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Mirror Driving: 2008’s Biggest Moment, 2009’s Testing Nightmare, And Judging Johnson In 2050

*Jimmie Johnson became the second driver ever to win three straight NASCAR Cup championships by clinching the Cup at Homestead. Does that cement Johnson’s place among the best ever in the history books, or is the jury still out?* Kurt: Certainly it places him among the best. And lets discuss that before we figure in the Chase factor. Jimmie has been great every year he's been in Cup. Chase or not. Amy: I agree, Bryan, but that's because you can't compare them, not because Jimmie's is any less impressive Bryan: I didn't say it wasn't impressive. It's certainly an accomplishment, but trying to compare it to, say, Cale Yarborough's three-peat, is like comparing apples to oranges.

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Top Ten Things I Want To Say About The 2008 NASCAR Season

*10.* Brian France could disappear off the face of the earth tomorrow and no one would notice. Well OK, we would notice because someone with some competence would be running the show. However, this guy has been here five years now and still, every time he speaks or appears in public, you are left with a profound sense of waste. This guy is not bright enough to tie the laces on his loafers. Oh, that’s right; loafers don’t have laces! *9.* The ban on testing will not save the teams one bit of money. As it has been pointed out on this site before, the teams that could afford testing will spend it some other (possibly more expensive) way. The teams that couldn’t afford massive testing, well, they ain’t got the money to save anyway and are only hurt further.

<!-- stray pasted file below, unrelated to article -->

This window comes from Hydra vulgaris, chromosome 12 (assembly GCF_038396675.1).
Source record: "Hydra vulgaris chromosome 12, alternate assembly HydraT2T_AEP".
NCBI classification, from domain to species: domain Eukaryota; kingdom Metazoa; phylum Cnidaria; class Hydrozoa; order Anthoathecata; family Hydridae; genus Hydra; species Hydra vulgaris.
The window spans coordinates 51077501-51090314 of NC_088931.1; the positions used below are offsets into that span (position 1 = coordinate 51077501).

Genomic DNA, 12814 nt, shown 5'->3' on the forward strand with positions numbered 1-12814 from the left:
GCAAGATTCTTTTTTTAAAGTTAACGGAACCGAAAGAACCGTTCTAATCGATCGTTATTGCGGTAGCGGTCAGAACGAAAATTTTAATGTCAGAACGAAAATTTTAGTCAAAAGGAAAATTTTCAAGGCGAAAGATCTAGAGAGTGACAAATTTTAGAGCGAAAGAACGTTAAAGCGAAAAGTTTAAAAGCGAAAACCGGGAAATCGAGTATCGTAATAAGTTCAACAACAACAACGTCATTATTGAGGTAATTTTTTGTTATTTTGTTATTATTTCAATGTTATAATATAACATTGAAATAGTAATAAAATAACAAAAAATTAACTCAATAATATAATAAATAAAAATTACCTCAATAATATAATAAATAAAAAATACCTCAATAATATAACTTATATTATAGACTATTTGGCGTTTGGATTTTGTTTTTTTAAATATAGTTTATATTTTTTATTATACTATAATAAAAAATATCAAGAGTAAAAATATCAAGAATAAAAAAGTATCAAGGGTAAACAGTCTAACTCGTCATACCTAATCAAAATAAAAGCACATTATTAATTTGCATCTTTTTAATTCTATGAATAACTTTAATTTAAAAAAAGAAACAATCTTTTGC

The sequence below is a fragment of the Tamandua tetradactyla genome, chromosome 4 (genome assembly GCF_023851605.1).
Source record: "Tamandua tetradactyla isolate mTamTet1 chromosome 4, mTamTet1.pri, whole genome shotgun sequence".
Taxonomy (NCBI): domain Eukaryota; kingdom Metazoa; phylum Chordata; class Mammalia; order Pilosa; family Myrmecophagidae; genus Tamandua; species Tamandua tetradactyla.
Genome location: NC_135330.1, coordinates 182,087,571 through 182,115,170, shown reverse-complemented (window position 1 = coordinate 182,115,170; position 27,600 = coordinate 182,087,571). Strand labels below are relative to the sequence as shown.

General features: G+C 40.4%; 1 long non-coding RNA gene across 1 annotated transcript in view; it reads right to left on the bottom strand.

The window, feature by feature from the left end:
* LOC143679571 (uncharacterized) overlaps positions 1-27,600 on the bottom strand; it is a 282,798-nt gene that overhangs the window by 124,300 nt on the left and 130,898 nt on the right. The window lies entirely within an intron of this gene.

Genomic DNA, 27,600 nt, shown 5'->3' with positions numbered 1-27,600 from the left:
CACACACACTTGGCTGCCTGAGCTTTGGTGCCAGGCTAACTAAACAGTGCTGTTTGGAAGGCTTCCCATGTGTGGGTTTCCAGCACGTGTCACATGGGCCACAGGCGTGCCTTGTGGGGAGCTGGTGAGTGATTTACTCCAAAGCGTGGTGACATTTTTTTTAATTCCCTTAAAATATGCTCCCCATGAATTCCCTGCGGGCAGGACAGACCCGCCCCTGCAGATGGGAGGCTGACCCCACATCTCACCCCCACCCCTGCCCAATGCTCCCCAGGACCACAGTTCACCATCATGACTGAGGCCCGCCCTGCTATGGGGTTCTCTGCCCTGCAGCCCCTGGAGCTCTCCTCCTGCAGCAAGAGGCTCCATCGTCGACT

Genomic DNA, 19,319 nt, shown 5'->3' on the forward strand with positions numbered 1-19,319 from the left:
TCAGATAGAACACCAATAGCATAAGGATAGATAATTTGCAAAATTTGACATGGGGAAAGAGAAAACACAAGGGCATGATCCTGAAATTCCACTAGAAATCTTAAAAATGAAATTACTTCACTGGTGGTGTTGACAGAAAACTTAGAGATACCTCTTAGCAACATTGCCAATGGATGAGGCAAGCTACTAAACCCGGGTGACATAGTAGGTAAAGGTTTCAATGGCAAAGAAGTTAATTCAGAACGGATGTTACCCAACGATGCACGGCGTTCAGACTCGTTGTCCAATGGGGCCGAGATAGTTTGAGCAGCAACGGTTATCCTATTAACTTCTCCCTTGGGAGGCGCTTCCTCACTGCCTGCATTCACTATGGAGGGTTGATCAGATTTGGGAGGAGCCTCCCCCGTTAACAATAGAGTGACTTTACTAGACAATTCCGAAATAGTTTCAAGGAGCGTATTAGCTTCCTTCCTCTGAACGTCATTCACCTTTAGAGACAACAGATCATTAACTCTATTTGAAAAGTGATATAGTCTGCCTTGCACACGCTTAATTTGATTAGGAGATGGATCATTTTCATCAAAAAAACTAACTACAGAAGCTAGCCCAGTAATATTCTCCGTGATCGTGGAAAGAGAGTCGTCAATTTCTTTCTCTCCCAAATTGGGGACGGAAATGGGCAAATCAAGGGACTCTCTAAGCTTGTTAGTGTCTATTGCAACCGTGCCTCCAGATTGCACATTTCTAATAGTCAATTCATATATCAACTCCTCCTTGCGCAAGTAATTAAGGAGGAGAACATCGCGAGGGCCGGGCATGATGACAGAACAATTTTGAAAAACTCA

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Frontstretch Sprint Cup Power Rankings: Top 15 After the 2008 Ford 400 at Homestead

Frontstretch Power Rankings
After 36 points-paying events, nine months, and 14,493 miles of racing, the 2008 NASCAR Sprint Cup season is finally in the books. When the smoke cleared, it was Jimmie Johnson winning his third consecutive championship, tying Cale Yarborough as the only drivers in history to accomplish that feat. Behind him, Carl Edwards finished second but won the most trophies, with a total of nine checkered flags captured throughout the year. In contrast, Jeff Gordon snapped his streak of at least one win per season at 14, while Matt Kenseth and Kevin Harvick were some of the other notables who got shut out of Victory Lane. However, none of those drivers mentioned got left out of our final power rankings poll of the season. As you might expect, Jimmie Johnson was unanimously voted number one on our list; but where did the other drivers mentioned wind up? Read on to see if your wheelman shone in the Florida sun, or got sand kicked in his face in the final edition of our 2008 Top 15 rankings.